These are companies with leaders who articulate strategies based on globally beneficial visions. Their stories of positive change stand out above the din of destruction and denial. Offering a sense of agency and control for the public to affect change — with their investments, spending, and behaviours — such stories are centred on opportunities and options for progress and social advancement.
In the film referenced above, John Elkington, the ‘godfather of sustainability’, poignantly asks: “Can we project the sort of vision of a future that people will aspire to and want to be part of?”
Quite simply, we need to know that we stand a chance.
In this time of growing uncertainties and increasing risks, we have the potential for tremendous creativity and innovation. It is a chance to re-new and re-invent so that we come out of the spirit-crushing realities of COVID-19 with a collective optimism. There will be many more crises ahead, but through a process that Comstock refers to as “sensemaking”, individuals and organization have the opportunity to process and understand these challenges by collecting and synthesizing data into new stories and mental frameworks that can make sense of unknowns and ambiguities.
Changes in how we work and live are necessary and inevitable. They will be difficult, but doable. If we ‘turn a corner’ in our energy production and consumption, economies will benefit and we should expect a profound shift in how societies function.
But in order to turn a corner, one must first slow down, before once again speeding up.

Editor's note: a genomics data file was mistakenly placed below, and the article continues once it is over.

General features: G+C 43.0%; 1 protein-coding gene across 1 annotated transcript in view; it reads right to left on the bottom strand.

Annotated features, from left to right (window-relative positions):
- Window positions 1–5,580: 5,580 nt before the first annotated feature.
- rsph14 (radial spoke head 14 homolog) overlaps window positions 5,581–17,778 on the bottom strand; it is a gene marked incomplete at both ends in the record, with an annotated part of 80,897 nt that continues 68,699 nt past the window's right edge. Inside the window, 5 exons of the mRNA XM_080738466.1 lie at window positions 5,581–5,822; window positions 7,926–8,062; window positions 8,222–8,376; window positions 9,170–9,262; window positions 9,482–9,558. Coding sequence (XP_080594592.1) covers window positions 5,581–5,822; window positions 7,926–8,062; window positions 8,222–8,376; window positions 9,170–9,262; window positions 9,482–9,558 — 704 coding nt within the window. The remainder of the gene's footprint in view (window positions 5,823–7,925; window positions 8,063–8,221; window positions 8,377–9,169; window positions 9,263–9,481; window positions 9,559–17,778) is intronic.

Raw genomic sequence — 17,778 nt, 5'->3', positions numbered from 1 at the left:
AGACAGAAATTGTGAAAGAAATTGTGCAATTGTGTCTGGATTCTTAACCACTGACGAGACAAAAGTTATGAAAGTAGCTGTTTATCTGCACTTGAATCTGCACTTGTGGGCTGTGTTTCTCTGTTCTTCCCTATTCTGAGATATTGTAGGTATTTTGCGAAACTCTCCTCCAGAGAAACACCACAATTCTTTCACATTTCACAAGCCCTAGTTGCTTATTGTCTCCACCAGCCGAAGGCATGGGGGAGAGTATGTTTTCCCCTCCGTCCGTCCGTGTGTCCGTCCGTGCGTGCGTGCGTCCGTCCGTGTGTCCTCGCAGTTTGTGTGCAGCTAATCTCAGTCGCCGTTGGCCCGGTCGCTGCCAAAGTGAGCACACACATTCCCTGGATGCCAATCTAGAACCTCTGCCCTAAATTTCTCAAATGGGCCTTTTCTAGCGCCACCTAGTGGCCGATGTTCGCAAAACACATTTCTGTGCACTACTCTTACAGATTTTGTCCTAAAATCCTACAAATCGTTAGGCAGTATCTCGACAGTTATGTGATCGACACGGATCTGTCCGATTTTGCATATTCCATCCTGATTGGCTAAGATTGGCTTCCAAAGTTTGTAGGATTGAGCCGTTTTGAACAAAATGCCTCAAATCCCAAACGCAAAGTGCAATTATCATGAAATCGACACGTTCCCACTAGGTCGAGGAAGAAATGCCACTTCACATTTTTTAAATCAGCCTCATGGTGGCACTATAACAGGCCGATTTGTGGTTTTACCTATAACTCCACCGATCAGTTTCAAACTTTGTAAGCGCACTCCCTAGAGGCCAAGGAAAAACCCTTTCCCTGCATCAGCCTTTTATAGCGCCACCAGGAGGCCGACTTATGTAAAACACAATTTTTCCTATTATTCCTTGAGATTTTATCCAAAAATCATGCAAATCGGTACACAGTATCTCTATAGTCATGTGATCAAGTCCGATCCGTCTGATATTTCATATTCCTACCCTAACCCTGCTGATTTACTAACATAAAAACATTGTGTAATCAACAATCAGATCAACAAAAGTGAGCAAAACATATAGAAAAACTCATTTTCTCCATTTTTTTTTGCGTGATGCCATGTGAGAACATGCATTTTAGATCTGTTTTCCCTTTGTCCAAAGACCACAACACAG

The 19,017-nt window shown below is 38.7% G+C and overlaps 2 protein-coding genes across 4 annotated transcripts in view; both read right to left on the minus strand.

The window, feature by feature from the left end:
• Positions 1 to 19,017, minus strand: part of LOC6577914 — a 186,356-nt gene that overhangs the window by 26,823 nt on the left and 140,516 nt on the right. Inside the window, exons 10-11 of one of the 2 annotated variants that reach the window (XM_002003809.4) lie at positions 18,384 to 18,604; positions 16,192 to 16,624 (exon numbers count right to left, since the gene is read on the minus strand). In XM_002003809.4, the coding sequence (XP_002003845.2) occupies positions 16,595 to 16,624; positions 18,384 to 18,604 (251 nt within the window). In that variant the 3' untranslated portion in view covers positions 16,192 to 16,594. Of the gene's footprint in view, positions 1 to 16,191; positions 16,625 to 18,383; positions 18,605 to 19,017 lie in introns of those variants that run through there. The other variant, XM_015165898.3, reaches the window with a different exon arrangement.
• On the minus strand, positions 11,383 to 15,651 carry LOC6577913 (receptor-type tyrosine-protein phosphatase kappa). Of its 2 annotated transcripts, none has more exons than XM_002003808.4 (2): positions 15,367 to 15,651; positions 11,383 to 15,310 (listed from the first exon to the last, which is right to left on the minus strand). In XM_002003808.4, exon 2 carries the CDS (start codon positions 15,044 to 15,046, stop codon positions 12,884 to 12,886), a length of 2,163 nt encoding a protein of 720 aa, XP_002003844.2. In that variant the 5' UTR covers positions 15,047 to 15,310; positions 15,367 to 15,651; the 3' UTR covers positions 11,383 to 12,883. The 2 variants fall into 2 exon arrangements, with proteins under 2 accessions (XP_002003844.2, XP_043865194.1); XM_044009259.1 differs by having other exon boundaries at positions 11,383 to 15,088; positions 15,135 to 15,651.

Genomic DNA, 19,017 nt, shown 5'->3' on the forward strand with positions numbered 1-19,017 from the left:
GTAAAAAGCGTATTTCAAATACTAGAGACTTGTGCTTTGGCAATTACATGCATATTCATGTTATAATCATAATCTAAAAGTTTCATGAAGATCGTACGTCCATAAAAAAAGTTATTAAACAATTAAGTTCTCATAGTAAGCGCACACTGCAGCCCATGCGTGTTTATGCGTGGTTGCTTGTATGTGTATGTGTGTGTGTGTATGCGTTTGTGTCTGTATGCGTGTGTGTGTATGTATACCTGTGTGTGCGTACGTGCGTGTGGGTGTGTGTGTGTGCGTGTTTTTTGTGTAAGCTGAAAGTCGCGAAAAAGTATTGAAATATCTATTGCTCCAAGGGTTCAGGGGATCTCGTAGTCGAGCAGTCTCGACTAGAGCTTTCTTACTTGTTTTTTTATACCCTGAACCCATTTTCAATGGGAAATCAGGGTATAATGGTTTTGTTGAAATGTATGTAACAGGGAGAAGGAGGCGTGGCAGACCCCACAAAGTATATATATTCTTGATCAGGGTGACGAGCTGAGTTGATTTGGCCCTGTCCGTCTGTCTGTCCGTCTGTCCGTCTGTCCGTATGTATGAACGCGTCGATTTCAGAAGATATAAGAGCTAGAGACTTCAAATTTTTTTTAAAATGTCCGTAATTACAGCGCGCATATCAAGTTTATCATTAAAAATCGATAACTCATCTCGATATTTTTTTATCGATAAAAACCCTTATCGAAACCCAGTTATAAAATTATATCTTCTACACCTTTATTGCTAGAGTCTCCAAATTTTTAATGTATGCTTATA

Slowing Down to Speed Up
This is that time. Engaging thoughtfully and respectfully with those who fear change. Listening with the intention of understanding what others may be missing, afraid of losing, or unsure of. As communicators, we play an important role in this process as we work with leaders to convince others to believe in a future where barriers to change do not seem insurmountable.
Asking probing questions is the starting point to initiating change. We cannot shy away from interrogating opinions, establishing facts, and challenging lies. Curiosity sometimes results in confrontation, but to me, that is better than avoiding conversation for fear of offending anyone.
Climate change may be daunting but from great challenges come great stories. These stories are waiting to be told. Stories of companies embracing change. Leaders leading with more holistic perspectives. Governments acting with long-term plans.
We need to be bold in finding and sharing these stories. And as networks replace hierarchies, and bureaucracies give way to more decentralization, there is a natural ‘trickle up’ of truth and reconciling past mistakes.
I want to be part of changing the future for the better. So if you are part of an organization looking to improve its communication capabilities, let me know if I can assist with articulating your journey ahead.